THE MORRIS BOOK, Online Version

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While the tapping is being done all stand fast, not moving the feet at all. When the six taps are finished, in bars 1 and 2, 5 and 6, the sticks are held crossed and in position; and in bars 3 and 4, 7 and 8 all break into 4/3 step, and keep it up throughout those bars. The movement sounds absurdly simple: so it is, but if done with precision the effect is at once quaint and stirring.
This is done with the naked hands, handkerchiefs hanging loose from middle fingers; and dancers should clap hands as loudly as ever they can. Each dancer claps hands and knees in a number of different ways, according to explanation and diagram which follow. All stand fast while clapping, not moving the feet.
Each individual dancer--
Claps his hands together before him:
Shown thus in diagram which follows                                b.
Or slaps right knee with right hand                                r.k.
Or slaps left knee with left hand                                     l.k.
Or raises right knee and claps hands under it           un.r.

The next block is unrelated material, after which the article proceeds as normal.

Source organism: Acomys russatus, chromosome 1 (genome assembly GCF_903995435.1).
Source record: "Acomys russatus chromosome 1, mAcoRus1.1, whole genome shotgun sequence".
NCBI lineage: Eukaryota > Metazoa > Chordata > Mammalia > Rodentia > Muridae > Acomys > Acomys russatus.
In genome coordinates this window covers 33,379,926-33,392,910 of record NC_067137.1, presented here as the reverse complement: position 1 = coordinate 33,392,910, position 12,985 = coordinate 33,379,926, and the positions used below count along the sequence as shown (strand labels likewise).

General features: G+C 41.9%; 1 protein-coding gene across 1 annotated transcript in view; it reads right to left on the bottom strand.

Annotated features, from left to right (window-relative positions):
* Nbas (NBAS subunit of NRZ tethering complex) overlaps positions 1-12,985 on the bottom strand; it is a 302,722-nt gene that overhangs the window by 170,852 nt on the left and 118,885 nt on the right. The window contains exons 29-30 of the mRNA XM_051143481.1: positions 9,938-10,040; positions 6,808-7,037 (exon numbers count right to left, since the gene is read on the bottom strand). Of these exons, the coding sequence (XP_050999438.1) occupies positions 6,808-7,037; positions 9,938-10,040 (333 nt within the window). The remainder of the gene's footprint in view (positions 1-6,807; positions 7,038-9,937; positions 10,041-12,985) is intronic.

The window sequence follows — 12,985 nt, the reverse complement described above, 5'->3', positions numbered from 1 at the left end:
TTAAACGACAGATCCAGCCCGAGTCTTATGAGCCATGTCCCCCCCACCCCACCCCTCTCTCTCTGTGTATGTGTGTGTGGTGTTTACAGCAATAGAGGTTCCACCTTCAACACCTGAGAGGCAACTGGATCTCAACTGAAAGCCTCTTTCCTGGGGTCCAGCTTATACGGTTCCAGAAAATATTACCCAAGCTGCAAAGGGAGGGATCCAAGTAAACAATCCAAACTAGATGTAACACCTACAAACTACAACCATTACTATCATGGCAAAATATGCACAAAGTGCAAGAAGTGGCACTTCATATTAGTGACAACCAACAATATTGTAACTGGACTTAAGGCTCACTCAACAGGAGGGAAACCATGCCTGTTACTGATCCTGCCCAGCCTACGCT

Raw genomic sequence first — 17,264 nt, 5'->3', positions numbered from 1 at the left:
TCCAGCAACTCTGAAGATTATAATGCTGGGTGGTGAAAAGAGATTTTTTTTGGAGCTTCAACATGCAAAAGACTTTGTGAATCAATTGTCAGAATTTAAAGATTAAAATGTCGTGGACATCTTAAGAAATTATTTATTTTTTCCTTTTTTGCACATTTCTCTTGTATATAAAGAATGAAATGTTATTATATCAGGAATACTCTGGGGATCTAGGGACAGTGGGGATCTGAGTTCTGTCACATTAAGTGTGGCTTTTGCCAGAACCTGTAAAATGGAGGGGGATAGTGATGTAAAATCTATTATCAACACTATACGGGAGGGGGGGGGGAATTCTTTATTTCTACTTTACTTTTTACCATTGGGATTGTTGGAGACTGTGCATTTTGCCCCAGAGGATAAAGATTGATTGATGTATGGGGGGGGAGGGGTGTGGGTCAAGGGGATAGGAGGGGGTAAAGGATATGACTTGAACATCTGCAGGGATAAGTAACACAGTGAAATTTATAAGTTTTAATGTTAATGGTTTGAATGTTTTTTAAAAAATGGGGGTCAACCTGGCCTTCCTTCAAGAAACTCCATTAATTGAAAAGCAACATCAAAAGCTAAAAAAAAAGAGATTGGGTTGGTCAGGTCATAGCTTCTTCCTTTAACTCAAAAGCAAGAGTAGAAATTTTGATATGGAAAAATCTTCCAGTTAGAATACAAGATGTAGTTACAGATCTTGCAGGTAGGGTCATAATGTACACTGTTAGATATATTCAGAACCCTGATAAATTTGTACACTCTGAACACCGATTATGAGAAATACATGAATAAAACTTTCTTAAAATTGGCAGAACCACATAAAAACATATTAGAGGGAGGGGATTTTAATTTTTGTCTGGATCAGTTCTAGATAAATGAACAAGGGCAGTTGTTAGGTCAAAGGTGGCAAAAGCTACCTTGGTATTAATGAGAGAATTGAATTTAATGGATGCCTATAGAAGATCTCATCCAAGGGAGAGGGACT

Or raises left knee and claps hands under it             un.l.
Or claps both hands together, behind him                      b.beh.
Hand-clapping in last four bars of "B" music is a repetition of clapping in first four bars, as shown in diagram. Therefore in the Notation of this dance (p. 77) the term "Hand-clapping" means clapping as shown above, and the same repeated.
Unless specially instructed otherwise, the stick is held, whether at the end or middle, as follows. It must be grasped much as a penholder should be; that is, lying in the hollow at the base of the thumb, supported by the second finger, and with the forefinger and thumb meeting together above it, to hold it in place.

E-Book - An Annotated Compendium of Old Time American Songs by James Alverson III